Underpinning this we need an evolutionary architecture with a robust data platform that can embrace change in a safe, incremental way. To do this effectively we need the right combination of healthcare standards that will ensure we don't slip back into generation 2 ways of working.

What does the right combination look like?

As I write this in 2022, I think this idea of complementary standards working together has aged well. We now have a general industry consensus that a collection of standards — including FHIR and openEHR — should be combined to solve healthcare problems. The recent Data Governance Playbook from the Open Data Institute is one such example. The graphic below goes further and helps to visualise what a combination of standards looks like.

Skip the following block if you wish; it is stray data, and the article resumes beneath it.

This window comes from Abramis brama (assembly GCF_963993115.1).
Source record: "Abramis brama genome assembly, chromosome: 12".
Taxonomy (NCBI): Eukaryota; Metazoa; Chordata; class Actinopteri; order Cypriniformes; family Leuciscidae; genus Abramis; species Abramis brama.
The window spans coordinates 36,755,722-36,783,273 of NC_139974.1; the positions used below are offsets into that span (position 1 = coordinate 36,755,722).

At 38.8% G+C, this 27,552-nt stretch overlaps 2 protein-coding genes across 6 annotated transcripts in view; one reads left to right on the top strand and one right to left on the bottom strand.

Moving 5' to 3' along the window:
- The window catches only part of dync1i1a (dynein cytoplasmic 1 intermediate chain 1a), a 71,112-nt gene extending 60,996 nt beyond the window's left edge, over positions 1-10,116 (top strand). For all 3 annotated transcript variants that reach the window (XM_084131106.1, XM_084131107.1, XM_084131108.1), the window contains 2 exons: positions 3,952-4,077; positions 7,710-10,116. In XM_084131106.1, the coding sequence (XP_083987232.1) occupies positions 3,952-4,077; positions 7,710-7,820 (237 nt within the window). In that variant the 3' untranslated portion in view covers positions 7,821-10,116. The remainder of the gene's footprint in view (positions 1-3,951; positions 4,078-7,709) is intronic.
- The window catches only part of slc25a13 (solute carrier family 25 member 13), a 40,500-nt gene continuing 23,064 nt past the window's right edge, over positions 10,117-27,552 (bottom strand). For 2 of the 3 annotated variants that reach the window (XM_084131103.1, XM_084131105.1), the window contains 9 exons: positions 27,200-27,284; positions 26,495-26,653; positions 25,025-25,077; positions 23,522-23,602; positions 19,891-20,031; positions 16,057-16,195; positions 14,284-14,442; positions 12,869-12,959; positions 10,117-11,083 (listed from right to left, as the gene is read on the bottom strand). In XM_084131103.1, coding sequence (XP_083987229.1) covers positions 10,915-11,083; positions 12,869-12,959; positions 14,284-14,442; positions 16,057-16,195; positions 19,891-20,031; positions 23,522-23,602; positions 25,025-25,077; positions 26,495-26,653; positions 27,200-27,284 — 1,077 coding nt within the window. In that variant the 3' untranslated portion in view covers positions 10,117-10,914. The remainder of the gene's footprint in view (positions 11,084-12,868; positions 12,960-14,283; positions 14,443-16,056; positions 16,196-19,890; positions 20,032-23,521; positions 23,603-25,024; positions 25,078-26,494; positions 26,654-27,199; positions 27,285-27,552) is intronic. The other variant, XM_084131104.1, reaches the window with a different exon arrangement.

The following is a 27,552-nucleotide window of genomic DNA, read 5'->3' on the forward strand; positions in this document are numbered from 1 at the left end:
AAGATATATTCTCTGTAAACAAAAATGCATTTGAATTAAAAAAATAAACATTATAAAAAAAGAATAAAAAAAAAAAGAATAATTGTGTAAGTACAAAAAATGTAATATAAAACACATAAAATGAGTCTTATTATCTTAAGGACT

Healthcare standards combined

It also helps to illustrate an important point — there is overlap between many of these standards. Unfortunately, this overlap also creates a grey, fuzzy zone of uncertainty — especially where the blue and green circles overlap around FHIR.

It is also without doubt the root cause of the question I get asked the most.

“If FHIR can be used for clinical models and persistent data, then why do I need openEHR?”.

The answer, unfortunately, is not a simple black and white one. To quote Linus Torvalds, the famous creator of another open software platform.

“’It depends’ is almost always the right answer in any big question”.

But, what does it depend on?

In many ways, it is no different to the process you would follow when making any important technology decision. Similarly, the choice should always depend on your use case and the problem you want to solve.

In the context of the question we are exploring, the two key factors I believe you need to consider are: